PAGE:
Academic journal article Contemporary Southeast Asia

International Law and the Dispute over the Spratly Islands: Whither UNCLOS?

Academic journal article Contemporary Southeast Asia

International Law and the Dispute over the Spratly Islands: Whither UNCLOS?

Article excerpt

Where does the United Nations Convention on the Law of the Sea (UNCLOS) sit vis-a-vis the ongoing disputes over the Spratly Islands? The present row between the Philippines, China, and Malaysia over their respective claims to the Spratly archipelago highlights the tendency of policy officials and the political leadership to invoke the name of UNCLOS to either justify their claims and/or to cast aspersions on the behaviour of other claimants. This discourse, however, reveals the poor understanding that many have of UNCLOS, its provisions and the extent to which it can provide a workable framework for resolving this particular jurisdictional dispute. This article reviews the relevant terms and articles contained in UNCLOS and provides a realistic assessment of its potential contribution. In addition to highlighting the strengths of UNCLOS, the discussion will also point to its very real limitations.


The recent tension between China and the Philippines over their respective claims to the Spratly Islands is the latest round in a territorial dispute that has plagued the Asia-Pacific region for several decades. Thus far, the Spratlys conflict has eluded any sort of lasting settlement. Instead, the frequent (almost annual) diplomatic confrontations and the occasional military tensions over the islands have been managed in a piecemeal and ad hoc way by the six states involved - Brunei, Malaysia, the People's Republic of China (PRC), the Philippines, the Republic of China (ROC) on Taiwan, and Vietnam ("the Spratly six"). Whenever tensions arise, there is a flurry of activity -- Philippine air force jets fly over Mischief Reef taking pictures of China's latest "renovations" to its structures on the reef, communiques are sent, and diplomats are dispatched. While a region-wide military crisis has been averted thus far, many analysts and policy-makers agree that this annual pattern is too risky to continue indefinitely. The threat that this ongoing dispute presents to regional stability calls for a more stable mechanism to resolve it peacefully.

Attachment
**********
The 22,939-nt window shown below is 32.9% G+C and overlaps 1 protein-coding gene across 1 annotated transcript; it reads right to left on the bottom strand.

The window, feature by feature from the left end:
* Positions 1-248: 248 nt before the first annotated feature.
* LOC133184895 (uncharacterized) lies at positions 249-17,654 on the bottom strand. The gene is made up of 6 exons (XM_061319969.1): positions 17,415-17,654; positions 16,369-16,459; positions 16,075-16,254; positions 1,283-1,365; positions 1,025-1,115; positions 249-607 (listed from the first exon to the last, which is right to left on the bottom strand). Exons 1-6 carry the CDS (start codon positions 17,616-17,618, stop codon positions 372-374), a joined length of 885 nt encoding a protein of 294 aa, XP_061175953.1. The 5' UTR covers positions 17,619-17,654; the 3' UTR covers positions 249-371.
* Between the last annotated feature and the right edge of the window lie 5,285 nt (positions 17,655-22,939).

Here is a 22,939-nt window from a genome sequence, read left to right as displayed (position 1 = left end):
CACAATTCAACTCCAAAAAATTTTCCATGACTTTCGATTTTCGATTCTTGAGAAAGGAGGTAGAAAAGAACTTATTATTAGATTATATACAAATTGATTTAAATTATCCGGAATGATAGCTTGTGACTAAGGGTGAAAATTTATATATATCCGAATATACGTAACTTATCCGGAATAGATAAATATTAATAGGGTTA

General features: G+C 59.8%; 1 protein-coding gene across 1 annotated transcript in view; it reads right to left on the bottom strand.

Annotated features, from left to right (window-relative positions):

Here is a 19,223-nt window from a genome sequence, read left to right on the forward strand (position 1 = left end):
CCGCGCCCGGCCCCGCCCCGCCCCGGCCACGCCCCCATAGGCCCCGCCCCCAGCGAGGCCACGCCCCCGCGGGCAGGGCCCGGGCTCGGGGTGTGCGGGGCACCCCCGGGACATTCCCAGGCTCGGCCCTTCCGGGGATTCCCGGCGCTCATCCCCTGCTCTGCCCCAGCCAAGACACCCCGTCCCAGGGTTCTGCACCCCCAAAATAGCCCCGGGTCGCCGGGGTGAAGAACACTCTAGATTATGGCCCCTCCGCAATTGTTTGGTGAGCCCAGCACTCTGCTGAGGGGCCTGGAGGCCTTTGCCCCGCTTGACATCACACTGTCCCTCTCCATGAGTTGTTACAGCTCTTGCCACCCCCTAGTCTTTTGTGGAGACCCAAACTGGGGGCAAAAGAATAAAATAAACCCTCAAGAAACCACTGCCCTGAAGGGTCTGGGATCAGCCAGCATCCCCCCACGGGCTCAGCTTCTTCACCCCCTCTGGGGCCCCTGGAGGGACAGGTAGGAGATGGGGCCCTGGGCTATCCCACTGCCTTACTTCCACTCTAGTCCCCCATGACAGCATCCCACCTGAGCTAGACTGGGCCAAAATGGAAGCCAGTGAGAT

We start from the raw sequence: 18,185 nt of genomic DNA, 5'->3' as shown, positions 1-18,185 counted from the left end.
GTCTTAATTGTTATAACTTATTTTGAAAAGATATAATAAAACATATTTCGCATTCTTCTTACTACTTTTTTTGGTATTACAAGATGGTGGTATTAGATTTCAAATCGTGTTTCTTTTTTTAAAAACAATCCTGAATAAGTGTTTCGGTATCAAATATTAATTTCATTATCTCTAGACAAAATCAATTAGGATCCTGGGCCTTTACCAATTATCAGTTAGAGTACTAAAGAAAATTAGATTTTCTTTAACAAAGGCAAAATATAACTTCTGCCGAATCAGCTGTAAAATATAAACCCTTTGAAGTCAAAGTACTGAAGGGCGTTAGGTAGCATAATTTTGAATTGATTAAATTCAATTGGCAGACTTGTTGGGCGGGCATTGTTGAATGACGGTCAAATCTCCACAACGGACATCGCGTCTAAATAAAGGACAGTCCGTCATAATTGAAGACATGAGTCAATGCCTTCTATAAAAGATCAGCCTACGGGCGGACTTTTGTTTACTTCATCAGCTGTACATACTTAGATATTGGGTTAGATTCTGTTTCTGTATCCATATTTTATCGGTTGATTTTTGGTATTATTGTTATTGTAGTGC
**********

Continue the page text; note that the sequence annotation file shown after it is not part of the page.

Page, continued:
In the midst of the accusations and the ongoing search for solutions, officials from virtually all of the concerned governments have invoked the United Nations Convention on the Law of the Sea (hereafter referred to as UNCLOS or the Convention) to justify their own behaviour while also casting aspersions on the behaviour of the other(s). Having been signed and ratified by all of the Spratly six, [1] UNCLOS represents the only framework/set-of-rules that has been commonly agreed upon for establishing oceanic boundaries. As a result, it offers the claimants a common foundation from which to begin their negotiations.

UNCLOS, however, is not without its own shortcomings. While it is a useful piece of international legislation, it cannot be applied blindly to the Spratly conflict. Although the Spratlys conflict is in many ways a straightforward territorial dispute, it is also a function of the region's unique set of historical and geopolitical considerations that challenge the ability of the Convention to provide an authoritative framework that all the parties can use. Consequently, applying the Convention to this particular issue requires special consideration.

UNCLOS, of course, does not seek to resolve territorial disputes. Rather, it is meant to provide a standard against which any co-operative arrangement regarding the Spratlys should be measured. The purpose of this article is to discuss whether or not the Convention is, on its own, an appropriate guide. In order to do this, the article will provide an overview of the history and genesis of the Spratlys dispute and, in doing so, review each government's claim. The article will then examine some of the Convention's key provisions. Set against this backdrop, the assessment will highlight some of the challenges UNCLOS confronts in trying to provide the claimants with a workable framework. …

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